Dingy Swallowtail butterfly - Papilio anactus 


This page contains information and pictures about Dingy Swallowtail Butterflies in the Brisbane area, Queensland, Australia.

Wingspan 60mm
The butterflies are also called Dainty Swallowtails and sometimes Small Citrus Butterflies. They are the smallest swallowtail butterflies in Australia. On their wings there are white patterns on black and red patches. Their body is black in colour with yellow abdomen tip.
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We sometime see them flying alone on bushland. They fly in sunny places with  a slow gliding type of flight, flying back and forth. If disturbed they fly away rapidly, but will return to the same place and resume the gliding later. They seldom stop or rest so taking their photos are difficult.
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Dingy Swallowtail caterpillars are dark green to black in colour with yellow and white spots. They feed on citrus trees, include the Orange and lemon trees. Pupae are green to brown in colour and look like a broken stick.
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The butterfly is fairly common in Brisbane bushland. Can sometimes be seen flying along the footpath as its territory. 
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Caterpillar, length 30mm 

Rearing Dingy Swallowtail Caterpillar I

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In late summer we found a Dingy Swallowtail caterpillar on a citrus tree and tried to raise it to become a butterfly. The caterpillar turned into a pupa after two days. We had no luck, after a long wait, just found that the caterpillar was parasitised by the Tachnid Flies. We saw the fly larva came out from the pupa instead of a butterfly. We were a bit disappointed although we had already learnt that parasitised by Tachnid Flies are common.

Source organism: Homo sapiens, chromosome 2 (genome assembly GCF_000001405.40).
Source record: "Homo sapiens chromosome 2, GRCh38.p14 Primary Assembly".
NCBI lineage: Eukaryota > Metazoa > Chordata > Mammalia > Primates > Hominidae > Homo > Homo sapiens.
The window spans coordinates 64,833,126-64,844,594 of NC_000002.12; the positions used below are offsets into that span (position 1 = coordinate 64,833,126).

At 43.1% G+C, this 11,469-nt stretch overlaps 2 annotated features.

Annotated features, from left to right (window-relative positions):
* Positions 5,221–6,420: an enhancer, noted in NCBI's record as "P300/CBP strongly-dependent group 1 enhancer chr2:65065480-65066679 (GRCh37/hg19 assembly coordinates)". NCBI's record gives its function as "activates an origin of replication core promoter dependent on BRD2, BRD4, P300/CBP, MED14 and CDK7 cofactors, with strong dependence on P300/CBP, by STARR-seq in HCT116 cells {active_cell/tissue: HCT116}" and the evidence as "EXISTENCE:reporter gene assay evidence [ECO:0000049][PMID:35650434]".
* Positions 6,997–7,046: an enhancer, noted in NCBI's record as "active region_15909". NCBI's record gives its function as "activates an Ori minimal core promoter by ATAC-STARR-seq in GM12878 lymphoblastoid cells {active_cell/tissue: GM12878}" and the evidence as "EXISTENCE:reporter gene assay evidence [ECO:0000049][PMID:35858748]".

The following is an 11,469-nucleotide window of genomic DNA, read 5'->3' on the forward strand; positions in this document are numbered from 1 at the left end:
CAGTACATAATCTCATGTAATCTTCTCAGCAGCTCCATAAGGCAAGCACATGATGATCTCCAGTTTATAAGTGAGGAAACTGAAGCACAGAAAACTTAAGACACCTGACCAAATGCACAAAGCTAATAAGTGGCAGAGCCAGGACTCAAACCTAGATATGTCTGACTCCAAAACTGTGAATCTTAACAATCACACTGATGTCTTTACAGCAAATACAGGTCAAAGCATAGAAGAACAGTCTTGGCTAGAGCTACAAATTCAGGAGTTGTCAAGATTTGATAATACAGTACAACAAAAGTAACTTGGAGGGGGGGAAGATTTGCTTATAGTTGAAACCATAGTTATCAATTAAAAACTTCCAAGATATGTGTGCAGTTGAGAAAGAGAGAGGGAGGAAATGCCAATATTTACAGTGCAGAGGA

Rearing Dingy Swallowtail Caterpillar II

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Caterpillar, length 30mm 
The mid-summer next year, we found another Dingy Swallowtail caterpillar on the same citrus tree. We tried our luck again. We kept the caterpillar in a jar covered with cloth. We also kept plenty of citrus leaves in our refrigerator so that we were able to supply the caterpillar with fresh food everyday. We cleaned the jar every two days.
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Pupa, length 20mm 
The caterpillar turned into a pupa a few days later. We knew if the butterfly come out, it will need some space to extend its wings. So we kept the stem with the pupa in a large jar and made sure there was plenty of room. Then cross our fingers and waited to see the butterfly.
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                                                                                                                                                        About to fly away from Tony's hand
Yes, finally we saw a beautiful Dingy Swallowtail Butterfly came out from the pupa. It took about 10 days for the pupa turned into a butterfly. It came out during the mid night while we were sleeping and we saw it hanging from its pupa early in the morning. After we took some pictures, we let go the butterfly in our backyard. The butterfly stated on Tony's hand for about a minute, had a bit of warm up. Then the wind come, the butterfly flip its wing and fly up to the sky without any practice, disappeared from our eye-sight in a few seconds.

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Last updated: July 11, 2010.